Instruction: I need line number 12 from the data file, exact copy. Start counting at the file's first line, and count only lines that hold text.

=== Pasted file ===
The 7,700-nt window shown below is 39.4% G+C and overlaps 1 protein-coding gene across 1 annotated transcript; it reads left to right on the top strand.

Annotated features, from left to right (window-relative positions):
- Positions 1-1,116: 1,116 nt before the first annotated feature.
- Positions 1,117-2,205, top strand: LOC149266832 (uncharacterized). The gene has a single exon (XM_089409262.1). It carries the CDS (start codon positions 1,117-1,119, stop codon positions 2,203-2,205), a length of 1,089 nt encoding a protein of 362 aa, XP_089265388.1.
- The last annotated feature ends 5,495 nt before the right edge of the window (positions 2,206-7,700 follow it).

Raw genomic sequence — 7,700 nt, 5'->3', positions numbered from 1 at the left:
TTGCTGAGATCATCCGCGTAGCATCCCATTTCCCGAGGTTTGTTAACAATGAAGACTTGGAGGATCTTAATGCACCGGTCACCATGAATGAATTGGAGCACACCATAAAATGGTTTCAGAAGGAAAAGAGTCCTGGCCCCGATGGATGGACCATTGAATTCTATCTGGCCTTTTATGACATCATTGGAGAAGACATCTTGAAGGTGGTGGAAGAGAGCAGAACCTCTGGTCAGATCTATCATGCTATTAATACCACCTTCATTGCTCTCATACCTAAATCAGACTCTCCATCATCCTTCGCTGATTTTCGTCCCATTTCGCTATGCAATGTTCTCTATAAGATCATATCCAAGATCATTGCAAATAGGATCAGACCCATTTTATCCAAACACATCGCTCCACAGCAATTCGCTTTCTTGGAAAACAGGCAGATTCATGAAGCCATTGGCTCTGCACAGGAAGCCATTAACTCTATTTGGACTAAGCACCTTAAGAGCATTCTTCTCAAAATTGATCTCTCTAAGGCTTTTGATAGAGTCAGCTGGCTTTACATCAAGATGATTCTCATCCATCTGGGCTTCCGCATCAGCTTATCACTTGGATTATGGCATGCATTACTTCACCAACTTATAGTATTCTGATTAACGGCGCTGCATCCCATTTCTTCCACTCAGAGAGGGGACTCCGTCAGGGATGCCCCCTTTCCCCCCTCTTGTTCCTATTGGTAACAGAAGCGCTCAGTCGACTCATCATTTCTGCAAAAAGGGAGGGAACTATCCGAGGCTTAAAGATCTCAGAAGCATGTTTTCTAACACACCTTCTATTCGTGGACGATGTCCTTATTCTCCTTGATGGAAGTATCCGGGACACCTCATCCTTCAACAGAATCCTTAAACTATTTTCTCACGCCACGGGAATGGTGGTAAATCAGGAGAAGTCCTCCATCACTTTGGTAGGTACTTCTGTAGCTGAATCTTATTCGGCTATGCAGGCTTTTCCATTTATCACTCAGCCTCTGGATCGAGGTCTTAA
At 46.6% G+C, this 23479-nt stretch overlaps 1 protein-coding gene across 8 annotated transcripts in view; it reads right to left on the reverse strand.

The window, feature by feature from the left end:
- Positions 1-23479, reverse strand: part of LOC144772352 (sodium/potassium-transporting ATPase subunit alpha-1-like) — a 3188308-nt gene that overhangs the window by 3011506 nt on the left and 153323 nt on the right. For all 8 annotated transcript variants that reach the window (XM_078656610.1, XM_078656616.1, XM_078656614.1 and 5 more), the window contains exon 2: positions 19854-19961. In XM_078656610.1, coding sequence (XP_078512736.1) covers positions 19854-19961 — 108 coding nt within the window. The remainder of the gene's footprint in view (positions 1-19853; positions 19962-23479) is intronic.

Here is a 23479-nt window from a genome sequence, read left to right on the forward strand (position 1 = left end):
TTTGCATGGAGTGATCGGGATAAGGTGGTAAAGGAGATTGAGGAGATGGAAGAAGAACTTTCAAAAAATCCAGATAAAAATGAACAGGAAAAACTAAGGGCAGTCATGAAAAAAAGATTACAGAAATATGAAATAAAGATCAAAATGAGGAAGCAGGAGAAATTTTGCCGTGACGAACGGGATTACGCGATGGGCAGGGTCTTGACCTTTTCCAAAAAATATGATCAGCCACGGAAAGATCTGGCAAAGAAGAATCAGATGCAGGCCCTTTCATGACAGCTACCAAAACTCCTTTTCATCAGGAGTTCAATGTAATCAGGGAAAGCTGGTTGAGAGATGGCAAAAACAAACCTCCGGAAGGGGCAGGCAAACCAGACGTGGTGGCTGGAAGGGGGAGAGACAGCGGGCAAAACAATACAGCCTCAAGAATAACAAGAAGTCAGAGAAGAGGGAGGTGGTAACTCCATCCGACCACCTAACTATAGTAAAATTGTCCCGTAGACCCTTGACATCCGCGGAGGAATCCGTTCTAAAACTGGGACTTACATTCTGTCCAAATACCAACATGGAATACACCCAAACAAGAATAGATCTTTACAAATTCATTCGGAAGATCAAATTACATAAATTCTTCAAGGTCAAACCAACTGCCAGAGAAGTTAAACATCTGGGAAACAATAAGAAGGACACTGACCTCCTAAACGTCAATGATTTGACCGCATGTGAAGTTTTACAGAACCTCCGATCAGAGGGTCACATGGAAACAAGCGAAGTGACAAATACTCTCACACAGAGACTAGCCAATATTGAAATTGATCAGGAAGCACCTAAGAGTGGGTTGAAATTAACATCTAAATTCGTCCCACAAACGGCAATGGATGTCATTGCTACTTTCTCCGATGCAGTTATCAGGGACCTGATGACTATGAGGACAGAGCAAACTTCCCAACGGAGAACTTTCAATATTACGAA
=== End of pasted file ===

TTTGCATGGAGTGATCGGGATAAGGTGGTAAAGGAGATTGAGGAGATGGAAGAAGAACTTTCAAAAAATCCAGATAAAAATGAACAGGAAAAACTAAGGGCAGTCATGAAAAAAAGATTACAGAAATATGAAATAAAGATCAAAATGAGGAAGCAGGAGAAATTTTGCCGTGACGAACGGGATTACGCGATGGGCAGGGTCTTGACCTTTTCCAAAAAATATGATCAGCCACGGAAAGATCTGGCAAAGAAGAATCAGATGCAGGCCCTTTCATGACAGCTACCAAAACTCCTTTTCATCAGGAGTTCAATGTAATCAGGGAAAGCTGGTTGAGAGATGGCAAAAACAAACCTCCGGAAGGGGCAGGCAAACCAGACGTGGTGGCTGGAAGGGGGAGAGACAGCGGGCAAAACAATACAGCCTCAAGAATAACAAGAAGTCAGAGAAGAGGGAGGTGGTAACTCCATCCGACCACCTAACTATAGTAAAATTGTCCCGTAGACCCTTGACATCCGCGGAGGAATCCGTTCTAAAACTGGGACTTACATTCTGTCCAAATACCAACATGGAATACACCCAAACAAGAATAGATCTTTACAAATTCATTCGGAAGATCAAATTACATAAATTCTTCAAGGTCAAACCAACTGCCAGAGAAGTTAAACATCTGGGAAACAATAAGAAGGACACTGACCTCCTAAACGTCAATGATTTGACCGCATGTGAAGTTTTACAGAACCTCCGATCAGAGGGTCACATGGAAACAAGCGAAGTGACAAATACTCTCACACAGAGACTAGCCAATATTGAAATTGATCAGGAAGCACCTAAGAGTGGGTTGAAATTAACATCTAAATTCGTCCCACAAACGGCAATGGATGTCATTGCTACTTTCTCCGATGCAGTTATCAGGGACCTGATGACTATGAGGACAGAGCAAACTTCCCAACGGAGAACTTTCAATATTACGAA